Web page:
Souren Dermentjian has worked on all sides of the camera. With experience as a camera operator, editor, producer, director and production manager, there’s not a side to television production that he hasn’t seen. It’s perhaps quite fitting then that Dermentjian’s job at Sheridan is to support students enrolled in the Bachelor of Film and Television program – a new degree that strives to prepare people for just about any role in the business of content creation.
Some of his primary duties include maintaining the department’s television production facility and Sheridan’s internal TV network as well as teaching students how to use the equipment. “During the first seven weeks of term, I instruct students on how to operate everything in the television studio,” says Dermentjian. “Film and television are hands-on industries. Students can’t possibly start to work on their studio productions until they fully understand how to operate equipment such as cameras, switcher and graphics.”
“My goal for them is to develop unconscious competence. It has to be intuitive” – Souren Dermentijian
In some cases, a big part of that job is helping students to overcome fear. “They might think that a certain piece of equipment is overly complicated. Really, it just comes down to practice and getting them to understand that it won’t explode if you touch the wrong button. My goal for them is to develop unconscious competence. It has to be intuitive.”
Other times, the opposite is true, with Dermentjian purposefully injecting a healthy dose of trepidation. His tactics include a lot of discussion about safety procedures and loud-crashing demonstrations to show what can happen to heavy equipment that isn’t secured properly. “The students know that I’m very picky and I think it helps them to keep a straighter line. A lot of our graduates end up working on film sets, where accidents can happen if they’re not careful. We want to make sure they don’t hurt themselves.”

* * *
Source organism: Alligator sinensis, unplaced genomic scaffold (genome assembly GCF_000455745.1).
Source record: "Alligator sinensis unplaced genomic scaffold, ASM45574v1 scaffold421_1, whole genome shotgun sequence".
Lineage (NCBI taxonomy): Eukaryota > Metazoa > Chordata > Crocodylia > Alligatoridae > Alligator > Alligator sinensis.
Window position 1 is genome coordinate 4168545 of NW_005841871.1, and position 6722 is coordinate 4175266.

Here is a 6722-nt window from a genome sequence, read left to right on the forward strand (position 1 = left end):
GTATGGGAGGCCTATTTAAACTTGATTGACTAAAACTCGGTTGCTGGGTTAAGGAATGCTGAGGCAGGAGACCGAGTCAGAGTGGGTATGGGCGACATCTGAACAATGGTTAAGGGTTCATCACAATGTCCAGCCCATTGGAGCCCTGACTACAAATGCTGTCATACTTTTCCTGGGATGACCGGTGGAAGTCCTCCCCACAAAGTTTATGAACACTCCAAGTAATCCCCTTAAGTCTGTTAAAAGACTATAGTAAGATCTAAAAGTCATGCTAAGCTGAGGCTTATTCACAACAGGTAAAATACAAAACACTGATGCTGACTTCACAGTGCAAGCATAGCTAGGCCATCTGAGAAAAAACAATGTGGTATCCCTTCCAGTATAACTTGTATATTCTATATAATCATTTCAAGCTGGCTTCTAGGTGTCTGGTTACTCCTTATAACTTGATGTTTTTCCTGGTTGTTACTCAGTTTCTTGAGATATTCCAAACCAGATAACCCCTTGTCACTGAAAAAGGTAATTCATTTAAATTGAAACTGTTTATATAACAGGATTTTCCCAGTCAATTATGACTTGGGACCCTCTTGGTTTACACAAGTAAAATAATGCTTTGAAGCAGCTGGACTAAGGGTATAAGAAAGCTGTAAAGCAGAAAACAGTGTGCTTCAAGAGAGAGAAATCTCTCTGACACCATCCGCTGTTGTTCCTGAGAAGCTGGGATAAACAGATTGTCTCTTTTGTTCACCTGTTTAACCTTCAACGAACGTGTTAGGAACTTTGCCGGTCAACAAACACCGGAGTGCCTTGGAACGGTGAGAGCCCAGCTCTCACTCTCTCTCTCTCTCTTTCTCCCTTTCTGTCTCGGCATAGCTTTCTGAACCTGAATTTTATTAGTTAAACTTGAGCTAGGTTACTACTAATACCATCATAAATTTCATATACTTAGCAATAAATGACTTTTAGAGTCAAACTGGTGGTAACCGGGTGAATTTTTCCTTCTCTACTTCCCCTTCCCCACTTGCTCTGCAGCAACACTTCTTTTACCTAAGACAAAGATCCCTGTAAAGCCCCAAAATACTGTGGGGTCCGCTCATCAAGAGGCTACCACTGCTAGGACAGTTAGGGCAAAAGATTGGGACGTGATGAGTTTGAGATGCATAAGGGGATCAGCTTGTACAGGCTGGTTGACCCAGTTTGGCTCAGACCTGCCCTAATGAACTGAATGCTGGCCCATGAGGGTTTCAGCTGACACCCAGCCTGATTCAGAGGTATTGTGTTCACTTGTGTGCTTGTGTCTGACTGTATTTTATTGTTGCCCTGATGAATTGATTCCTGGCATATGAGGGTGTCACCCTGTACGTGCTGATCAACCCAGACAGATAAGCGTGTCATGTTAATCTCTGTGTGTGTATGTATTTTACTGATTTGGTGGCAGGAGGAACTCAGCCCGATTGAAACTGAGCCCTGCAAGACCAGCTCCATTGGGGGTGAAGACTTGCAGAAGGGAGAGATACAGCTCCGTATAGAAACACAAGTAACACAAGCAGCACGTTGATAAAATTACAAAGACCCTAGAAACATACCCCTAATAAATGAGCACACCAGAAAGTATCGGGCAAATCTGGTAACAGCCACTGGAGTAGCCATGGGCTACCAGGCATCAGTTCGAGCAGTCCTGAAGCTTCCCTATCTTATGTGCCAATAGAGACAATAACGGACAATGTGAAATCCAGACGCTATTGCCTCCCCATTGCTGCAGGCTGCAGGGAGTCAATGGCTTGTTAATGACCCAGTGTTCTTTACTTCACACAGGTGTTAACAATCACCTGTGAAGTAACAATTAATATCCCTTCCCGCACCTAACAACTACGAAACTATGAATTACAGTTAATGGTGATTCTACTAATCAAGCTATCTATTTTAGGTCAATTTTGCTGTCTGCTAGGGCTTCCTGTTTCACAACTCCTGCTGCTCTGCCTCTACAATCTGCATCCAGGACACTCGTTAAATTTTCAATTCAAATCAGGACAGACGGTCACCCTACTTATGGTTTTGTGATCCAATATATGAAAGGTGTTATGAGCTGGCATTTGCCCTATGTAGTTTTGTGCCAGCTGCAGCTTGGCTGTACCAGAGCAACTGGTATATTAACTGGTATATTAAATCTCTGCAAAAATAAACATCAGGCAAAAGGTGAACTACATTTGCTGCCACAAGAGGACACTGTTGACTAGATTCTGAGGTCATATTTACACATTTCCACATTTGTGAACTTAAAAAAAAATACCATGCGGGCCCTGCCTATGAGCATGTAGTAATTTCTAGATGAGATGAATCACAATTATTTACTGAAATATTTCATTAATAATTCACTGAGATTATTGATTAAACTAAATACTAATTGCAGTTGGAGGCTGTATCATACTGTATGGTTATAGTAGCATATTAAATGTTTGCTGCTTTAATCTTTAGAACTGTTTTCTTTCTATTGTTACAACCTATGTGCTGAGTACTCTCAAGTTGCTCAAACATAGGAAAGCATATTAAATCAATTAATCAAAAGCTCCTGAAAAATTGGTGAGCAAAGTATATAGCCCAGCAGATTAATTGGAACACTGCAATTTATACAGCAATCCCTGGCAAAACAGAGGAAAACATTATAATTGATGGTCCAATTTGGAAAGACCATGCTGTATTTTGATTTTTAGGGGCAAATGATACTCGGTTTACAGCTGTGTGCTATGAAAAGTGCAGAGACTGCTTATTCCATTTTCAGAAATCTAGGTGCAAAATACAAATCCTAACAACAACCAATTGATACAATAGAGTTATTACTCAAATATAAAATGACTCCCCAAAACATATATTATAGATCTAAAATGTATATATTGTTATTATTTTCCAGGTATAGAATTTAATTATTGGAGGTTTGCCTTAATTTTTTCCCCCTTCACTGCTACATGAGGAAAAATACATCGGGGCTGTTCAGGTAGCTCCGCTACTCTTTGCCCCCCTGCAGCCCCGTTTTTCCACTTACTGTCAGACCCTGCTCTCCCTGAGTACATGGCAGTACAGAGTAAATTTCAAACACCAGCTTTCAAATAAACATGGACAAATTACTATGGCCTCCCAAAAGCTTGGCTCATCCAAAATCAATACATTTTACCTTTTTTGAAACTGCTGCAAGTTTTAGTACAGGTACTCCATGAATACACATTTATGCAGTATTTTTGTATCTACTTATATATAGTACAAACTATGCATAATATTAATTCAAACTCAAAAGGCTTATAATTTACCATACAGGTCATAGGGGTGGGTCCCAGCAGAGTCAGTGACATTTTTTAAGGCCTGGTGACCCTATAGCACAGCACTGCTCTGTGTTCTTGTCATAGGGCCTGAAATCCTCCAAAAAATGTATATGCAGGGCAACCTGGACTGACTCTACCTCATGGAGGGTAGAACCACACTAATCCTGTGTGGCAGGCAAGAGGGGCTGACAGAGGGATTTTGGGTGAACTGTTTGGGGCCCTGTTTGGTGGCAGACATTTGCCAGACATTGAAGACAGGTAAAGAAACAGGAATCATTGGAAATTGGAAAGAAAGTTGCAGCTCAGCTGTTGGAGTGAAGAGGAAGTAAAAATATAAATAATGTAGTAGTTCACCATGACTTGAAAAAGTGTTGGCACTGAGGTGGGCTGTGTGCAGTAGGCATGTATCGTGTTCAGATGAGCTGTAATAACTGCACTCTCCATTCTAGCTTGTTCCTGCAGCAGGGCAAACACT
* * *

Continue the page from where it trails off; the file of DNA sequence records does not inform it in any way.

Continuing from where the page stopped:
Dermentjian also teaches a second-semester course in Multi-Camera Production, in which he challenges students to set up a “control-room-on-wheels” to cover an event on location as it unfolds. “In the past we’ve covered volleyball, roller derby and theatrical productions. As much as possible, I want them to experience the thrill and the fear of going live.”
“As much as possible, I want them to experience the thrill and fear of going live” – Souren Dermentijian
At the end of the day though, Dermentjian says it’s the people and the variety that have kept him at Sheridan for over a decade. “We all work together, complimenting each other’s strengths, and we’ve built a great atmosphere. The students also have a nice fire to them. They always keep me on my toes. I still get to be involved in television production, not only as a technologist but as an instructor and I get the opportunity to build and maintain our facilities and television network.” For a self-proclaimed jack-of-all-trades like Dermentjian, it’s the perfect place to keep his credits rolling.
Pictured at top of page: Sheridan technologist Souren Dermentjian. Photo by Sheridan Photography Technologist Owen Colborne.
Written by: Christine Szustaczek, Director of Communications and External Relations at Sheridan.